Hey Janice, did I tell you I had received The Lore of Scotland, by Jennifer Westwood and Sophia Kingshill? Remember, I had mentioned it in my last post. You know, I have always been very interested in myths and legends and so I’m looking forward to reading it.
When I was a little girl, I used to come back from our local library, a very old building situated in a picturesque cobbled street near the big and dark cathedral, carrying in my arms a treasury of books which had been carefully chosen, one after the other and in very different genres. Rules have changed since that time for then you could not borrow many books at the same time and the choice always proved to be a dilemma. Among the books which I remember best are the books which were published by Fernand Nathan in their famous collection “Contes et légendes de tous les pays” as the one you can see above and there were many of them.
Look at the beautiful illustrations and you’ll understand why I got so quickly immersed in the pages of these captivating stories.
From the era of the bards to that of the media, great writers have largely contributed to popularize the old tales, which were traditionally sung, by collecting them in books. Walter Scott was one of the first to do so with The Minstrelsy of the Scottish Borders (1802-1803) together with his friend James Hogg who later published his Tales and Sketches of the Ettrick Shepherd (1837). Both of them must have been much influenced by Hogg’s very charismatic mother, Margaret, who was known for collecting native Scottish ballads and telling them to local audiences. Indeed she seems to have resented the fact that these ballads could be written down instead of being told or sung as it had always been done.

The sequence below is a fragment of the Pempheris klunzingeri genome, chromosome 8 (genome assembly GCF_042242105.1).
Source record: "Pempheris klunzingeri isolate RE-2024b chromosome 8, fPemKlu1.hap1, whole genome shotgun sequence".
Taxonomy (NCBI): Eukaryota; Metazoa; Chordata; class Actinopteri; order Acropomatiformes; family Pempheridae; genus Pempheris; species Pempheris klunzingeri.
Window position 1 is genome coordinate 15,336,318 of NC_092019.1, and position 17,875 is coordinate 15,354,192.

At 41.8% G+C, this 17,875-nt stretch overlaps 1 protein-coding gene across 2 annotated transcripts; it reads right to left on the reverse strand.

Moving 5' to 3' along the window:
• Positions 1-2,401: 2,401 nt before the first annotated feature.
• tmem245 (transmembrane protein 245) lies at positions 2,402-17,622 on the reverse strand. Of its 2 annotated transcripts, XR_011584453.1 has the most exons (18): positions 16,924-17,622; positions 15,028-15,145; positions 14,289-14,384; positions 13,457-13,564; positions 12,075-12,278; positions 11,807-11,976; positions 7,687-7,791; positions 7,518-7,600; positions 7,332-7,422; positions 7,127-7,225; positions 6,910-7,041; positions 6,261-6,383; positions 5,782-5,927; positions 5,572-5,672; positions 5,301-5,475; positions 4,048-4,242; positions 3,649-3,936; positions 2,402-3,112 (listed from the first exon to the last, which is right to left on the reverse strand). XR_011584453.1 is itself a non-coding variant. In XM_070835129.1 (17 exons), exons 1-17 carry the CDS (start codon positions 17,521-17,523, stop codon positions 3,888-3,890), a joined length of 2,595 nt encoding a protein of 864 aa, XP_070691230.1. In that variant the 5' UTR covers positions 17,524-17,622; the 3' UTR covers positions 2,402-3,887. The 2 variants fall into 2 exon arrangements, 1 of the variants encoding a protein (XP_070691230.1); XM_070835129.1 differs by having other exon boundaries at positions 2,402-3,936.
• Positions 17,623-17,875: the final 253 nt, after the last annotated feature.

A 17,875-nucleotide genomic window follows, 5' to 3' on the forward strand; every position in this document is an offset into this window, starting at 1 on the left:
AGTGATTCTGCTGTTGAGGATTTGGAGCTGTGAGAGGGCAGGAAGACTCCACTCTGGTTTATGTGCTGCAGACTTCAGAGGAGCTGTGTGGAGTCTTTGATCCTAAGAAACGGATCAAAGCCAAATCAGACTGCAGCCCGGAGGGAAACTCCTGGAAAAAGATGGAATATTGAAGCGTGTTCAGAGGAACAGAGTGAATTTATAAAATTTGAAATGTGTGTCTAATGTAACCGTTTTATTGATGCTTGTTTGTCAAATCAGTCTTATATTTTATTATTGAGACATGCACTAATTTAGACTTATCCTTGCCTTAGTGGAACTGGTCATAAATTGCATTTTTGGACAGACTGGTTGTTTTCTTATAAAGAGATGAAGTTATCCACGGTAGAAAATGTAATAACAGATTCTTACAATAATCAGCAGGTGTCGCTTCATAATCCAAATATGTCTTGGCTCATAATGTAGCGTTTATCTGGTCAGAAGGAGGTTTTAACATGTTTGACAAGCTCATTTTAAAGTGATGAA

You know, I’m very enthusiastic about immersing again in folk tales, especially in Scottish tales since Scotland, like most countries with celtic roots, have inherited a particularly rich and lively story-telling tradition. As I have already underlined it, Scottish people are born story-tellers !
In Scotiana’s library we already have a lot of books about myths, legends and fairy tales and among them those of a very prolific Scottish author, Andrew Lang. Lang became famous, among other things, for his publications on folklore. Blue Fairy Book (1889), a very beautifully illustrated edition of fairy tales, has become a classic in the genre and I personally own a remarkable Folio edition of it. Lang published many collections of fairy tales which are collectively known as Andrew Lang’s Fairy Books.
Each of them have been named after a colour: red, pink and crimson, green, brown and olive, yellow, orange and violet, lilac and grey and I think we have all of them in the fabulous Dover edition qualified on each cover as “Complete and unabridged, every word, every one of the Illustrations”. Let us mention also, from the same author, Tartan Tales (1928) and Sir Walter Scott and the Border Minstrelsy (1910), and by George MacDonald, another famous Scottish author, The complete Fairy Tales.
The Reverend Kirk would not contradict me if I say that the world of the fairies is an unfathomable well or, most appropriate, a very hollow tree. By the way that famous Reverend Kirk’s tree is worth the trip and testifies to Scotland’s love of fairy tales.
We’ll come back soon to this incredible story and there is certainly one entry for the Reverend Kirk’s name in The Lore of Scotland. We’re going to check.
Not easy to find our marks in this world and one thing is to read these stories of fairy tales and legends which have been transmitted from generation to generation and another to try to learn more about the origins of these stories and to replace them in their national, local and even international context.